Qualification is only first hurdle for Korea on road to World Cup
The Korean national football team on Tuesday secured their spot at the 2022 World Cup, but with some low-scoring results against some much lower-ranked teams throughout the qualifiers, head coach Paulo Bento and the team will need to seriously up their game if they want to have a fighting chance in Qatar in November.
Korea beat Syria 2-0 at Rashid Stadium in Dubai on Tuesday, earning a ticket to the World Cup with two qualifiers still to play. With the win, Korea have now reached every World Cup since 1986, a run of 10 consecutive tournaments.
That win against Syria followed a 1-0 victory against Lebanon last week, ensuring that Korea are guaranteed to finish in the top two in Group A of the third round of Asian qualifiers for the World Cup.
With eight of 10 games now played, Korea have 20 points with six wins and two draws, putting the team two points behind Iran in second place and an unassailable nine points above the United Arab Emirates in third. The top two teams from each group will advance to the World Cup, with the third-place teams going on to a playoff round.
But that Korea would earn a spot in the World Cup should never really have been in question. At No. 33 on the FIFA world rankings, Korea are the third-highest ranked team in Asia, behind only No. 21 Iran and No. 26 Japan. With four guaranteed spots allocated to AFC teams and host Qatar taking a fifth, Korea would have had to perform especially badly in qualifying to lose their spot.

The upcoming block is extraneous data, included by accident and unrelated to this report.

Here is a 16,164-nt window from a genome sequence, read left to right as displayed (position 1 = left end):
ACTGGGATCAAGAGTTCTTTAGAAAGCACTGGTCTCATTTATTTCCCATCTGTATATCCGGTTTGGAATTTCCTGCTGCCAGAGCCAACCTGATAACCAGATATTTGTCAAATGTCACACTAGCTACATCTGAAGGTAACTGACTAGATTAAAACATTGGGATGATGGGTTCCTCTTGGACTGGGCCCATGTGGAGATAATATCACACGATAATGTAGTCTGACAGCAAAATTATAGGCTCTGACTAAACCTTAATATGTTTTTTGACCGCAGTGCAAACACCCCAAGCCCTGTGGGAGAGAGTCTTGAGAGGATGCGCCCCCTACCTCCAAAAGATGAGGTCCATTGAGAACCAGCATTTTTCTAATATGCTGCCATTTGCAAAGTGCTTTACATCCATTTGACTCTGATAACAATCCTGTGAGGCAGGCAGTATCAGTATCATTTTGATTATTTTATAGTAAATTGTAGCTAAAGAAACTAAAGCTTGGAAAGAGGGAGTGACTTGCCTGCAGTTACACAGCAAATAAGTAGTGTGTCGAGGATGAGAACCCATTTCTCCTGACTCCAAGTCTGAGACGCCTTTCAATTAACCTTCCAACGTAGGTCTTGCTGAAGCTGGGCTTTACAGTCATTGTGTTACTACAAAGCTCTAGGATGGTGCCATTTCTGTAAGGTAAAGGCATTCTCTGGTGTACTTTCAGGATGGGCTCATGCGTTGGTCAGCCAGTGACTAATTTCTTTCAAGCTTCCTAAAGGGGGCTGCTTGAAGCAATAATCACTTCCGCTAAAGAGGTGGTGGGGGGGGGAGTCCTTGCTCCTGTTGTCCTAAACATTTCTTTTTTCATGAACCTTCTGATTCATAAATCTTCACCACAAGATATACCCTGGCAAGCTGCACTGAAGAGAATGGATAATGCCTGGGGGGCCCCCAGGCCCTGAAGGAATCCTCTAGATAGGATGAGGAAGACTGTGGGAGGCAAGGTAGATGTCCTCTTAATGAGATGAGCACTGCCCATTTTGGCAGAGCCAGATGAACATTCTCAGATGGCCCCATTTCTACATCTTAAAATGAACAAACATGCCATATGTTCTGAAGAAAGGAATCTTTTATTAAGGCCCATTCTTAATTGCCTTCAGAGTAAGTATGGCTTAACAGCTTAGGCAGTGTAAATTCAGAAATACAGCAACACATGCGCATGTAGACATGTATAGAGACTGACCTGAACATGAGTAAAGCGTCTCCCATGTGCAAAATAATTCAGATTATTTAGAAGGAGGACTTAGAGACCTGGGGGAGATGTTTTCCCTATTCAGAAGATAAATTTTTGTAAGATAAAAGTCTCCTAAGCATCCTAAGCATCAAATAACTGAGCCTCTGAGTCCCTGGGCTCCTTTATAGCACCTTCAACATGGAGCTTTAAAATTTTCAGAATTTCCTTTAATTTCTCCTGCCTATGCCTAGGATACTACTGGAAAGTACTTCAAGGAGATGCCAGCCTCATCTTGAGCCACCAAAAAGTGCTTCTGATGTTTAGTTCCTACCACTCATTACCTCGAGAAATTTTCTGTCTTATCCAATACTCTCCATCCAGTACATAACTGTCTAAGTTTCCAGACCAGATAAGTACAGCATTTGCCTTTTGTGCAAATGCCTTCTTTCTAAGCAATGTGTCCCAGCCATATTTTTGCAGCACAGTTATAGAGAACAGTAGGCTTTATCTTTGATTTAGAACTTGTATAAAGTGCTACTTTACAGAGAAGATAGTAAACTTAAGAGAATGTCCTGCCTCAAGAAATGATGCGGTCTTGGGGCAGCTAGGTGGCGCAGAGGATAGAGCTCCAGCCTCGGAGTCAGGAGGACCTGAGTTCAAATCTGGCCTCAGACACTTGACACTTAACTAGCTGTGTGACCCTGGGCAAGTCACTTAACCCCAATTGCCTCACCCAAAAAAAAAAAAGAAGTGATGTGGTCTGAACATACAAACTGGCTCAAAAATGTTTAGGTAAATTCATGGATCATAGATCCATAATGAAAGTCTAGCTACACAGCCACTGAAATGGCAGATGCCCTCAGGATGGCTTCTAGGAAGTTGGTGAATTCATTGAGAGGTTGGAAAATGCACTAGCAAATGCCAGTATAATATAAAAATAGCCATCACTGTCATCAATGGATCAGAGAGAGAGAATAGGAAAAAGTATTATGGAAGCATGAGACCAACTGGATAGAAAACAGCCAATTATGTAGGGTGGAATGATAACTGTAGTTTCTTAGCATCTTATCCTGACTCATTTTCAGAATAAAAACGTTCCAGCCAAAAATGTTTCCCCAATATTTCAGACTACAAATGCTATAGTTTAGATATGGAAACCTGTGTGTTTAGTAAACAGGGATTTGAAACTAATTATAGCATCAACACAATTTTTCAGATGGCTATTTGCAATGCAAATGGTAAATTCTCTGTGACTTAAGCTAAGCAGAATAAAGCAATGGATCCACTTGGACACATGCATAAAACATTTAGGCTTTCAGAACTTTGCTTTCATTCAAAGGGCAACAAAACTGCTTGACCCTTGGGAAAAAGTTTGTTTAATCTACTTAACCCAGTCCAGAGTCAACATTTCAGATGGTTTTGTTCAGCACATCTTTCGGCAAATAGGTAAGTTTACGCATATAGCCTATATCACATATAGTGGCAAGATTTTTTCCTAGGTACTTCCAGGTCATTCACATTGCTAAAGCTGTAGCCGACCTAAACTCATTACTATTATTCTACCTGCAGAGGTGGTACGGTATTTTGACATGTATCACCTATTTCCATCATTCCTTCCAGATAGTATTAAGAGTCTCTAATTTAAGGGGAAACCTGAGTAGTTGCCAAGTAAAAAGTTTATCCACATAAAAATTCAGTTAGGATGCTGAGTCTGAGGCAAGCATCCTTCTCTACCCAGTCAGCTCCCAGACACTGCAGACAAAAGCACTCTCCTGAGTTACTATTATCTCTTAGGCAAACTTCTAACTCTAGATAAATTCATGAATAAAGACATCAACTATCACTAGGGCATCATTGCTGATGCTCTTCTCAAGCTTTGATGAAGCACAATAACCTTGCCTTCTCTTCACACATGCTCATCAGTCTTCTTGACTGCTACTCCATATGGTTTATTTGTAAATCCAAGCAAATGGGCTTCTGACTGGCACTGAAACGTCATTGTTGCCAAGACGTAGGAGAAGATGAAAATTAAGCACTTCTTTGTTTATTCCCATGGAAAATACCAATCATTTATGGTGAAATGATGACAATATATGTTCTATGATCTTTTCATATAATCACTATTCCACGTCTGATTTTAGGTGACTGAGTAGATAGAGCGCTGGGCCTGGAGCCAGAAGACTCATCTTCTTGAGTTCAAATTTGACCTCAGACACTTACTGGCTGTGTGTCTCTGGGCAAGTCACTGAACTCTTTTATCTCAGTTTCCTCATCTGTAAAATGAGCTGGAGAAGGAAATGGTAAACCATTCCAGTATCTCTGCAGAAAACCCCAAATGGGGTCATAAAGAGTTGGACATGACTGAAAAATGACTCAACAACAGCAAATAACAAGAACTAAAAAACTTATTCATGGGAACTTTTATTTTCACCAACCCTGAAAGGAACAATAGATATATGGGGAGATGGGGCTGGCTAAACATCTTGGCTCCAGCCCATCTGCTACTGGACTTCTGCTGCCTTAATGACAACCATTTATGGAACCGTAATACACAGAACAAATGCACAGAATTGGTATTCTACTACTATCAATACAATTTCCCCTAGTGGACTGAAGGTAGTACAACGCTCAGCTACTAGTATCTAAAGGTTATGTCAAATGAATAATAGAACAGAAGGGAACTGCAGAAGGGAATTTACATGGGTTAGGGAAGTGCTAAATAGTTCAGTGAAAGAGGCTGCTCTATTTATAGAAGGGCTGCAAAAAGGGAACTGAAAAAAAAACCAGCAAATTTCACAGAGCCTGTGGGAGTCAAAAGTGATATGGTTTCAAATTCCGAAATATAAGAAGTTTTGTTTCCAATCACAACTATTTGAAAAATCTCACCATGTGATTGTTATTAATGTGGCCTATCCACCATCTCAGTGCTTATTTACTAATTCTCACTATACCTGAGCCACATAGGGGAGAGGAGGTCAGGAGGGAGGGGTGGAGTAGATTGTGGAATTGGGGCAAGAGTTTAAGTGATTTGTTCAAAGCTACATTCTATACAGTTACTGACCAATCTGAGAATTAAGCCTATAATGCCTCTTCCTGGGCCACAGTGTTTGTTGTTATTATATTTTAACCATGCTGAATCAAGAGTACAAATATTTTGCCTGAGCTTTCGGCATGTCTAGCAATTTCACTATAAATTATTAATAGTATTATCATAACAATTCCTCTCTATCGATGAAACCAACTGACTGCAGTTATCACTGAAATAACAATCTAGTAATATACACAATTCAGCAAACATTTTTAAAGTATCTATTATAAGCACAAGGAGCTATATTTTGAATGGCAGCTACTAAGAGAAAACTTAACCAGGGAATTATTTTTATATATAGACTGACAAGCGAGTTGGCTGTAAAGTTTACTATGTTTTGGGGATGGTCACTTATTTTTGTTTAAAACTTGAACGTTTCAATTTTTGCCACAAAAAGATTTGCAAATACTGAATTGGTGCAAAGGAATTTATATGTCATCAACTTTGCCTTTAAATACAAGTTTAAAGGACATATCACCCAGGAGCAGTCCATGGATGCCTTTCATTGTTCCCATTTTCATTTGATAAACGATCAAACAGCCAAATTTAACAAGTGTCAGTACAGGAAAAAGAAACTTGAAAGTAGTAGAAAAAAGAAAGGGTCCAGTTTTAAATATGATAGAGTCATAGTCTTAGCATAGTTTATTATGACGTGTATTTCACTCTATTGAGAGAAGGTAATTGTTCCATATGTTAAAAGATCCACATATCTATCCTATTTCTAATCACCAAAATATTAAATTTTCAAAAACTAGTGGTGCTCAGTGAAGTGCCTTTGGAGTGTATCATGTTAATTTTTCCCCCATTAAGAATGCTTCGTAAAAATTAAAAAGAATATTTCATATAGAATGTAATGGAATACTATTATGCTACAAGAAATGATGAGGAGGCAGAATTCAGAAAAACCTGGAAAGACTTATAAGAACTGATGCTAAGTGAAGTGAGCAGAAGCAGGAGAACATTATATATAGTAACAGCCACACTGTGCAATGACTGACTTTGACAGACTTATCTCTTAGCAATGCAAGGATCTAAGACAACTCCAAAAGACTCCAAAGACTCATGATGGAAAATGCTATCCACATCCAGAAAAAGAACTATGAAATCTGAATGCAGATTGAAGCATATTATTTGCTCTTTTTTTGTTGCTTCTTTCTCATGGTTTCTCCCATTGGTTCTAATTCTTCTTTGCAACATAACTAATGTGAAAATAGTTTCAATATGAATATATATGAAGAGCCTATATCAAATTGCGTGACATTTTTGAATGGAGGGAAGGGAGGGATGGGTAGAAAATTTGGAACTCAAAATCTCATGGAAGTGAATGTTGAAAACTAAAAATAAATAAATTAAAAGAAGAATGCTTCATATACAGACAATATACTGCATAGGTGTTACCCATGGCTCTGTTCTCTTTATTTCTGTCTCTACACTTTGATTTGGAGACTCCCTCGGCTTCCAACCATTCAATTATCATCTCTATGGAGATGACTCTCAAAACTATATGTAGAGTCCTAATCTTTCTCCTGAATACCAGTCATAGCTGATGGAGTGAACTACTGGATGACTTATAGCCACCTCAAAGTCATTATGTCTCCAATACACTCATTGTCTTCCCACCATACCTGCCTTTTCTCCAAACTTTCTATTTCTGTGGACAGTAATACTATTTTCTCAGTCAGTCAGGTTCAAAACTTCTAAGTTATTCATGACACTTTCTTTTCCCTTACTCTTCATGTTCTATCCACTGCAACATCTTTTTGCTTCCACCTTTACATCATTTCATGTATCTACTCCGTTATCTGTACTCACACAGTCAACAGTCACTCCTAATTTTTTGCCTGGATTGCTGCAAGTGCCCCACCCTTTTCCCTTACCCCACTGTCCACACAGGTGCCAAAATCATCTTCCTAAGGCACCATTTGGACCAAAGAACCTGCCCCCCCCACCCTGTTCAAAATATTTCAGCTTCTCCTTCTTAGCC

While that did not happen, some of the results from qualifying do raise significant concerns. In the current third round of Asian qualifiers, Korea was drawn in Group A alongside Iran, the UAE, Lebanon, Iraq and Syria. Aside from Iran, who are a serious threat, the UAE, at No. 68, Iraq, at No. 75, Syria, at No. 86, and Lebanon, at No. 95, should offer little challenge to the Taeguk Warriors.
Yet Korea opened the round by drawing 0-0 with Iraq in September last year, and then only managed to score a single goal in both games against Lebanon, a team ranked 62 spots lower. The first game against Syria was also disappointing — a narrow 2-1 win — with the aggregate 4-1 score still not especially impressive considering the huge gulf between the two teams.
The UAE was also a fairly disappointing 1-0 win in the first leg, although Bento's boys did follow that up a few days later with a 3-0 win over Iraq, the only scoreline in the entire round that comes close to matching the statistics.
There are some mitigating factors. Injuries of key players have been a constant issue — regular captain Son Heung-min and striker Hwang Hee-chan both missed the latest batch of games, while forward Hwang Ui-jo was out of action earlier last year. The draw may also have worked against Korea, facing five Middle Eastern teams all known for a fairly scrappy style of play that the Taeguk Warriors seemed to struggle with.
But the fact remains that Korea will enter the Qatar World Cup as one of the lower-ranked teams, facing dramatically stiffer competition than they have during qualifying. If Bento and the team are unable to put together a more impressive display than they have during qualifying then they're likely to have a very short tournament.
There was one sign of hope during the qualifiers: Korea did manage to hold Iran to a 1-1 draw in their first leg in October. That was a promising result against a higher-ranked team, and if they can repeat — or improve on — that success in the second leg in March, it could serve as a big boost going into World Cup training.
BY JIM BULLEY [firstname.lastname@example.org]